Captain Warburton fighting fit
INJURY UPDATE: Sam Warburton boosted the British and Irish Lions, declaring himself fit and ready to captain them on June's daunting tour of New Zealand.
The trip includes a three-Test series with the world champions.
The 28-year-old Welsh back row forward - who coach Warren Gatland named as skipper after his successful captaincy in the series win over Australia four years ago - said he had fully recovered from a knee injury that laid him low in early April.
"I am fully fit, which is good," said Warburton, speaking at the Lions training base in Kildare, Ireland.
"Last week in the camp in Wales I was pretty much doing everything apart from just the last little bit of contact stuff.
"But today [Monday] I trained fully. We did full contact, and I was absolutely fine. That's all the boxes ticked, and now I can crack on."
Warburton, who is only the second player to captain the Lions twice - the other being England's 2003 World Cup-winning skipper Martin Johnson (1997/2001), said he was saddened that England star No.8 Billy Vunipola would not be able to tour - having been ruled out with a shoulder injury on Sunday.
"Billy was one of the guys I was really looking forward to playing with, who I hadn't played alongside before," said 76-times capped Warburton.
"He has been a massive player for Saracens.
"It is a big loss for us, but [with] James [Haskell] coming in - I think only Rory Best and Alun Wyn Jones have got more caps than him in the squad - means we are very lucky.
"He is a player who I think will have a massive impact on this tour.
"He [Vunipola] will be gutted, but he is young enough - he could perhaps go on another two Lions tours. I am sure he will be back, and in four years' time he will be red-hot for the Lions."
Warburton, who was relieved of the captaincy of the national side for the Six Nations after a loss of form, says that despite no Lions side having won in New Zealand save the 1971 vintage he was licking his lips at the challenge.
The first of the three Tests is on June 24 at Eden Park - a veritable fortress for the All Blacks where they have won 36 successive Tests including the 2011 World Cup and suffered their last defeat there in 1995.
"All the boys are on a similar wavelength - we've all been in the rugby environment for a number of years," said Warburton, who was sent off in the 2011 World Cup semifinal against France played at Eden Park.
"If you asked me in my career which Lions tour could I pick to go on out of any of them, if I could pick one, I would pick New Zealand, because it's New Zealand. I personally can't wait."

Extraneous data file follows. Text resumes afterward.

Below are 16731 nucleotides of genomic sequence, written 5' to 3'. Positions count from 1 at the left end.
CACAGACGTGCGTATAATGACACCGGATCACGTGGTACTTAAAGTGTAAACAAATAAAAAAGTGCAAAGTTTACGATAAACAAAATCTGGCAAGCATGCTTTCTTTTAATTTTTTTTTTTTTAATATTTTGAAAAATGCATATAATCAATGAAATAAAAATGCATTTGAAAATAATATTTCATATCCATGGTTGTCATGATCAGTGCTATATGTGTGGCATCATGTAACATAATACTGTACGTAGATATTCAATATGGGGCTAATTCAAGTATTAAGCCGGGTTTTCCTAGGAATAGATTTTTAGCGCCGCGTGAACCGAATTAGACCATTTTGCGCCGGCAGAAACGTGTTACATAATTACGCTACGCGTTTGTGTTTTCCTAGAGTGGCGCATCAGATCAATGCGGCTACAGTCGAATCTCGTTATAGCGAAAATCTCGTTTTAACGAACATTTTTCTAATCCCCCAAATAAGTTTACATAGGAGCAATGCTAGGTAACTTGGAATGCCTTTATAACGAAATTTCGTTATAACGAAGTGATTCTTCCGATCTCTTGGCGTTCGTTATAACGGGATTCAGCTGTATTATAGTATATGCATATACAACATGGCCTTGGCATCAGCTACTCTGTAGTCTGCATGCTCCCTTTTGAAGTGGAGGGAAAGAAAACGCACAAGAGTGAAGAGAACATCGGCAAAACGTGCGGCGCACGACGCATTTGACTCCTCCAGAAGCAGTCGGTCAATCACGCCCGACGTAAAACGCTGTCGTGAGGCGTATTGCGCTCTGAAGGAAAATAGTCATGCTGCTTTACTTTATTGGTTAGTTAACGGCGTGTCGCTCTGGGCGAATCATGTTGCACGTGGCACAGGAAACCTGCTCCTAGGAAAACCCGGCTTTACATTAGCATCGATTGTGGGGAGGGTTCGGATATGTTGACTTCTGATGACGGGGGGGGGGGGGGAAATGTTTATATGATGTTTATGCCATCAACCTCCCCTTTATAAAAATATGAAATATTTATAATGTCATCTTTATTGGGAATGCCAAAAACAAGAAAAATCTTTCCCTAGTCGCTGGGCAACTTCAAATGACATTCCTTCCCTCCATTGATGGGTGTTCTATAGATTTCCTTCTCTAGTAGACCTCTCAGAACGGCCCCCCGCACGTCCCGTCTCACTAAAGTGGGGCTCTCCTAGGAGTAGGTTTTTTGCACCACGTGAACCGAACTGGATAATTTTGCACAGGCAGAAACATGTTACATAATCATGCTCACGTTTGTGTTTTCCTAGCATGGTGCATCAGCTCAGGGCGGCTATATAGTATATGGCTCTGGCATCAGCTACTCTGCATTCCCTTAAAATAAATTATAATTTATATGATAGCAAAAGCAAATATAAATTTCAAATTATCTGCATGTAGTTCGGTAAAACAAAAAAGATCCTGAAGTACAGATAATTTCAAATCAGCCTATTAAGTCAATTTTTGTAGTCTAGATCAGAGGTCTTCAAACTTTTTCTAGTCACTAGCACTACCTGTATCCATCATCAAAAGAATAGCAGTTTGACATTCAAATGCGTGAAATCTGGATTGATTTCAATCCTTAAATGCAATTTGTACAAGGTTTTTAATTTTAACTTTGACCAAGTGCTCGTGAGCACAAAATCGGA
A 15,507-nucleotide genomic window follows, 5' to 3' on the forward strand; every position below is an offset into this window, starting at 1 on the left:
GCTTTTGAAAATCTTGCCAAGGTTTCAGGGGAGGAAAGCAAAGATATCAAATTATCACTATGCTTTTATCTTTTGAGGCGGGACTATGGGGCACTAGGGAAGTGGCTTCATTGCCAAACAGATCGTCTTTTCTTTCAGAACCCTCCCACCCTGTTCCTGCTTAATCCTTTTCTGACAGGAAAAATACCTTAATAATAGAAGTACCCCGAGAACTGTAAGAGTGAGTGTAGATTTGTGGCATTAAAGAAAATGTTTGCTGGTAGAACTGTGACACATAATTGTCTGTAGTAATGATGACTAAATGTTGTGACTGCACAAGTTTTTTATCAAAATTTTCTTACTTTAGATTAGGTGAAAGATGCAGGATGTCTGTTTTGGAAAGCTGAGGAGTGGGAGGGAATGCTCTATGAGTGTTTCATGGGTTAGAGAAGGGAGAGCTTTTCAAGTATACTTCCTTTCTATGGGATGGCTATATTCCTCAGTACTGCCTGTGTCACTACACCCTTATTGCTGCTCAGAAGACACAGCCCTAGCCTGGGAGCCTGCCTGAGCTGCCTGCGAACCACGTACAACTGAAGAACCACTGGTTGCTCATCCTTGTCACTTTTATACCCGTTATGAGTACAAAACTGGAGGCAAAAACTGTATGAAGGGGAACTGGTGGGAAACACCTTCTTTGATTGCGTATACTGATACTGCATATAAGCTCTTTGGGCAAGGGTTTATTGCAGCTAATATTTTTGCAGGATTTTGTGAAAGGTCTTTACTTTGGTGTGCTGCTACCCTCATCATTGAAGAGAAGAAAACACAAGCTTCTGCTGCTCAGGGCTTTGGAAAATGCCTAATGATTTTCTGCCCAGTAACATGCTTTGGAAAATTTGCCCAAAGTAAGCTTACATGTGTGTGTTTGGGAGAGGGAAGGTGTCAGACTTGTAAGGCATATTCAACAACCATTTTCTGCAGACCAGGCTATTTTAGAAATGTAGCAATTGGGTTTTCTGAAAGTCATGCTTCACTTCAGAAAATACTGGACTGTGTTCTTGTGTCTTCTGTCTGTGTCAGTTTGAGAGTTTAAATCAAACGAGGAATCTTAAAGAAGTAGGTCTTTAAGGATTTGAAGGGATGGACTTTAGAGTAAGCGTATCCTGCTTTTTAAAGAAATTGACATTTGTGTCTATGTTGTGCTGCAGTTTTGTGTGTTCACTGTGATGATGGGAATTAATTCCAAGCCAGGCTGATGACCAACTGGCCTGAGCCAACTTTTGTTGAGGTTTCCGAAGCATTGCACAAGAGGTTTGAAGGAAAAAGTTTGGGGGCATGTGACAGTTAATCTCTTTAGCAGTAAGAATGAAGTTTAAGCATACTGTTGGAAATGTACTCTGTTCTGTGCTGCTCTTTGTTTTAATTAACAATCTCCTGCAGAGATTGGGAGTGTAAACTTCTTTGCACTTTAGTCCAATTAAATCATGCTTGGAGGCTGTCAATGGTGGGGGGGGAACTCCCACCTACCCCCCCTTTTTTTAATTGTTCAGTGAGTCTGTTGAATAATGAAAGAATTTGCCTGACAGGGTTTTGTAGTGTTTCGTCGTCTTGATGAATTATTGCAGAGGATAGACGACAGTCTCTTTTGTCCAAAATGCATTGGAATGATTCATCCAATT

* Meanwhile Gatland said Haskell will bring a wealth of varied talents to the Lions touring party.
With 75 caps to his name - Haskell is now the third most experienced international in the 41-man squad that will take on the All Blacks next month.
Having also spent time with the Highlanders in Super Rugby back in 2012 his experience could prove vital on tour.
And Gatland - who coached the versatile Haskell at Wasps back in the early 2000s - knows what sort of a character he has joining the party.
"James covers all positions in the back row, he has played No.6, No.7 and No.8," he said.
"We could have looked at another No.8, but we have [Taulupe] Faletau and [Christian] Stander and we know [Ross] Moriarty can go across.
"Haskell gives us that flexibility, and he has had experience both touring and playing in New Zealand and that experience of playing and living in the South Island in Otago, Dunedin, is reasonably significant. It was certainly one of the factors.
"I rang [Haskell] and he rang back, I just said" 'Are you fit?' He said: '100 percent. I will just carry the bags if need be'.
"That is kind of person he is, he does bring personality to squad, and with his experience he is a really positive addition.
"Particularly for a guy that, if you had the conversation with, and you said maybe at the moment you are not going to be starting maybe not potentially involved in the Tests he would understand that.
"But knowing him from a number of years ago, he is the kind of character that he will work his way into fighting for a spot at some stage. It's a great opportunity and I am delighted for him."
Saracens No 8 Vunipola had been managing a shoulder problem for a number of months in the build-up to the Tour but in the end the 24-year-old felt he would be not be able to produce his best on Tour.
And Gatland - who initially tried to talk the England international into changing his mind - fully respected the England star's decision.
"With the pressures of a Tour in New Zealand, he was not feeling 100 percent fit, and that he was not able to give 100 percent to the cause," he added.
"You have to respect that decision.
"He has to be in right mental frame, he made that decision and I was not going to push him to change his mind."